The Wisconsin research highlighted that the gut microbiome sends signals to genes. And that what you eat affects whether these are good or bad signals. But it was exciting to understand that the microbiome is the go between from your plate to your genes. This means that your gut health is a mediator of your genetic expression. You are not just a victim of your genes, good or bad. How you eat affects your microbiome, which then can create what is called epigenetic change to make your genes work more FOR you rather than AGAINST you.
Surrounding your genes are hovering proteins. For example, some are called histones. These encircle your DNA. They have strong influence. They can actually morph how your DNA signals. This is called epigenetics. When not your genes, but proteins surrounding your genes, affect the way your genes turn on and off.
Your epigenome is a vast number of chemicals that can influence, for good or bad, your genes ability to signal your cells to tell them what to do to keep you well. With this new understanding, we see that gut bugs co-create your epigenome. In this way, gut bugs co-create your genetic expression. And they do this for good or for bad, depending on how you eat, for good or for bad.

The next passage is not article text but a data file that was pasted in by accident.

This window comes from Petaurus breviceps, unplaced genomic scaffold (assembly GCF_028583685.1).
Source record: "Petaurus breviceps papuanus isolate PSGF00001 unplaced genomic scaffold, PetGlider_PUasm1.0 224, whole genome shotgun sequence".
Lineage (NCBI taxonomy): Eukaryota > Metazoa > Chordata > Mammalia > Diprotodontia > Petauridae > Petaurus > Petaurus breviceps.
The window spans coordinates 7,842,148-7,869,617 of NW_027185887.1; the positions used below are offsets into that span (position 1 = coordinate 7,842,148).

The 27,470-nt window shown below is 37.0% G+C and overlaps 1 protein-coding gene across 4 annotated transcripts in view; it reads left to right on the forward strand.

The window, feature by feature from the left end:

Your microbiome, based on what you choose to eat, releases chemical information that travels from your gut throughout your body, regulating genes, turning their switches off or on, making genes active or inactive.
• Diet drives gut bugs.
• Gut bugs drive genetic expression.
• That’s why food is your best medicine.
• Or if you make bad food choices, it becomes your worst.
Your microbiome lives out loud. It talks or “dialogues” to cells in your colon, cells in your liver, in fatty tissue far removed from the gut (like your brain), in the skin that surrounds all cells (cell membranes), and also with your very amazing genes.
All these conversations are based on what you choose to eat. You make about 200 food decisions a day. These all affect your gut bugs that then affect your gene expression. This “screams” at you to make smarter choices at each “fork in your food road”. Your genes and health will be glad you did.
Andrew J. Holmes, Yi Vee Chew, Feyza Colakoglu, John B. Cliff, Eline Klaassens, Mark N. Read, Samantha M. Solon-Biet, Aisling C. McMahon, Victoria C. Cogger, Kari Ruohonen, David Raubenheimer, David G. Le Couteur, Stephen J. Simpson. Diet-Microbiome Interactions in Health Are Controlled by Intestinal Nitrogen Source Constraints. Cell Metabolism, 2016.
Kimberly A. Krautkramer et al. Diet-Microbiota Interactions Mediate Global Epigenetic Programming in Multiple Host Tissues. Molecular Cell, November 2016.
Dr. Devaki Lindsey Berkson MA, DC, DACBN, CNS, ACN